Mar. 4, 2013 —
Science Daily/University of Pennsylvania
The mammalian placenta is more than just a filter through which nutrition and oxygen are passed from a mother to her unborn child. According to a new study by a research group from the University of Pennsylvania School of Veterinary Medicine, if a mother is exposed to stress during pregnancy, her placenta translates that experience to her fetus by altering levels of a protein that affects the developing brains of male and female offspring differently.
These findings suggest one way in which maternal-stress exposure may be linked to neurodevelopmental diseases such as autism and schizophrenia, which affect males more frequently or more severely than females.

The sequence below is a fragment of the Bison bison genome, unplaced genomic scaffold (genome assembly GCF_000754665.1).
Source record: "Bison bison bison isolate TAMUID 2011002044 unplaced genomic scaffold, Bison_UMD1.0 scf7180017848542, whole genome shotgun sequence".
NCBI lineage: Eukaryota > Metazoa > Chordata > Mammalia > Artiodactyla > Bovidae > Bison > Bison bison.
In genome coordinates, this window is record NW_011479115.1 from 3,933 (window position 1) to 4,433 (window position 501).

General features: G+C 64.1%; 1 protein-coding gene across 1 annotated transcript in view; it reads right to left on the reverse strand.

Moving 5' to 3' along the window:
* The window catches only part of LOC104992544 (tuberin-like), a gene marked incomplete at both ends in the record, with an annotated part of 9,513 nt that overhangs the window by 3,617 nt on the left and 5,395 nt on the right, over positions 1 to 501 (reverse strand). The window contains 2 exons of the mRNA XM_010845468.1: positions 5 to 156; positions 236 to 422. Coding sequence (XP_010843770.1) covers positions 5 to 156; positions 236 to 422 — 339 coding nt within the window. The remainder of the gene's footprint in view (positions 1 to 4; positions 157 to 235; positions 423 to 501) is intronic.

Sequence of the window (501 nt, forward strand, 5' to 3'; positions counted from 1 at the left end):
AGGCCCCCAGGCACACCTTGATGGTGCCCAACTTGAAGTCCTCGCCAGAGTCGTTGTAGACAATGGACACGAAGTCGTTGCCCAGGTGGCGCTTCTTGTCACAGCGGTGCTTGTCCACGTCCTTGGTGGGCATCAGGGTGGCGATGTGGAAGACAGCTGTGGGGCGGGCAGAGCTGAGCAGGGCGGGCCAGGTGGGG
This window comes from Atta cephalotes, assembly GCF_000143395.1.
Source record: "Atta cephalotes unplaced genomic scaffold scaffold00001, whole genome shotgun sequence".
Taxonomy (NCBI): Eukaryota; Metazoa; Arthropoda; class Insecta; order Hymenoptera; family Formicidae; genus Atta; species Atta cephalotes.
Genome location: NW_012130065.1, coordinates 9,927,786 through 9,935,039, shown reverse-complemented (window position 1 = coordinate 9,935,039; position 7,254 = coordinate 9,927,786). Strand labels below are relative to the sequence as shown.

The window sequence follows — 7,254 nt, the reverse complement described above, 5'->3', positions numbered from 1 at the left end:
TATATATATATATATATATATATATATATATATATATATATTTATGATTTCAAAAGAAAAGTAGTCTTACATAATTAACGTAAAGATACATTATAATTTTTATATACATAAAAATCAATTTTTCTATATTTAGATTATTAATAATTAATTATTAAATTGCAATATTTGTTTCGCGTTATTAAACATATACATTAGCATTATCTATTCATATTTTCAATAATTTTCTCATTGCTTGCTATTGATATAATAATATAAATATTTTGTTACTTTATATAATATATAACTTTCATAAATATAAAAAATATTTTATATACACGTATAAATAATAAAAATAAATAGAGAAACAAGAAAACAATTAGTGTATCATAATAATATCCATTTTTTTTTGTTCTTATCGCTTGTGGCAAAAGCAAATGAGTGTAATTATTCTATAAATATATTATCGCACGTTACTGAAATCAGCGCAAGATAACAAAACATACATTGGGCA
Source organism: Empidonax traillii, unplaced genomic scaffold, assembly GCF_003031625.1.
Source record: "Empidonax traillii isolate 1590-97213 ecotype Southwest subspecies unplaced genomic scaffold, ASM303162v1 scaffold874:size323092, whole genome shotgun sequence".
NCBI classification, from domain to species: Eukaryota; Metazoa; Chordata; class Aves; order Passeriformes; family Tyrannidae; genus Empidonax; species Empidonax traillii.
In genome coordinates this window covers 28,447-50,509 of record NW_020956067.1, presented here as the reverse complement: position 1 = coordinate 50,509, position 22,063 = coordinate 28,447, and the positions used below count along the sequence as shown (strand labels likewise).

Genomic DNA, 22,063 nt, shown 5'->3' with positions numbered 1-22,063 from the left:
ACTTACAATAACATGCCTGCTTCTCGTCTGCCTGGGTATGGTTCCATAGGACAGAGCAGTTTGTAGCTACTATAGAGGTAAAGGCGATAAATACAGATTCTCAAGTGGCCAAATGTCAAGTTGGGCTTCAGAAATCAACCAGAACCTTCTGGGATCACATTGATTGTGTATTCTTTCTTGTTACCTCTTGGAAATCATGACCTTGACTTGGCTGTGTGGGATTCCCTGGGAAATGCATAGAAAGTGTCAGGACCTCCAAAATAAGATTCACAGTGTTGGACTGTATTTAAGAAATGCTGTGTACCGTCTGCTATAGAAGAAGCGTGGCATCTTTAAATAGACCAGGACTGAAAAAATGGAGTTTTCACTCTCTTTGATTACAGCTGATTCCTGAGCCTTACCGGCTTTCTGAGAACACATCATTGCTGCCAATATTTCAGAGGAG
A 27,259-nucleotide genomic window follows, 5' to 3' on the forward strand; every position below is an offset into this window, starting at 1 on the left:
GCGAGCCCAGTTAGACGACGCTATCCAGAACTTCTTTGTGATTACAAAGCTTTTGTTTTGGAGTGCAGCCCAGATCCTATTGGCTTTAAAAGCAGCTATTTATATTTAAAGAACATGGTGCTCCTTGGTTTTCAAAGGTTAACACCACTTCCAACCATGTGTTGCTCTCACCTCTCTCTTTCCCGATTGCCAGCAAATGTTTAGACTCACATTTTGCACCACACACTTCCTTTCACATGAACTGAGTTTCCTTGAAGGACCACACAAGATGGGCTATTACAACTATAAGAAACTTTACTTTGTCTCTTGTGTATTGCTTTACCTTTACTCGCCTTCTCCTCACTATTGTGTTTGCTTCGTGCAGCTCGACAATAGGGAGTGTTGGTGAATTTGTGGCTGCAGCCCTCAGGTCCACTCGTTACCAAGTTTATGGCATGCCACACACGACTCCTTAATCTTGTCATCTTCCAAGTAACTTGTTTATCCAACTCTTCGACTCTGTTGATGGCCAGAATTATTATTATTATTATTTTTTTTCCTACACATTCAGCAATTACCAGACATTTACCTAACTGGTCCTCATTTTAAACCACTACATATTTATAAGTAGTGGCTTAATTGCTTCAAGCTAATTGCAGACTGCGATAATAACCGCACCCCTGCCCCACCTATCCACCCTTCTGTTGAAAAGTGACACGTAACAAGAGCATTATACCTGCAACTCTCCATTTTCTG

"Most everything experienced by a woman during a pregnancy has to interact with the placenta in order to transmit to the fetus," said Tracy L. Bale, senior author on the paper and an associate professor in the Department of Animal Biology at Penn Vet. "Now we have a marker that appears to signal to the fetus that its mother has experienced stress."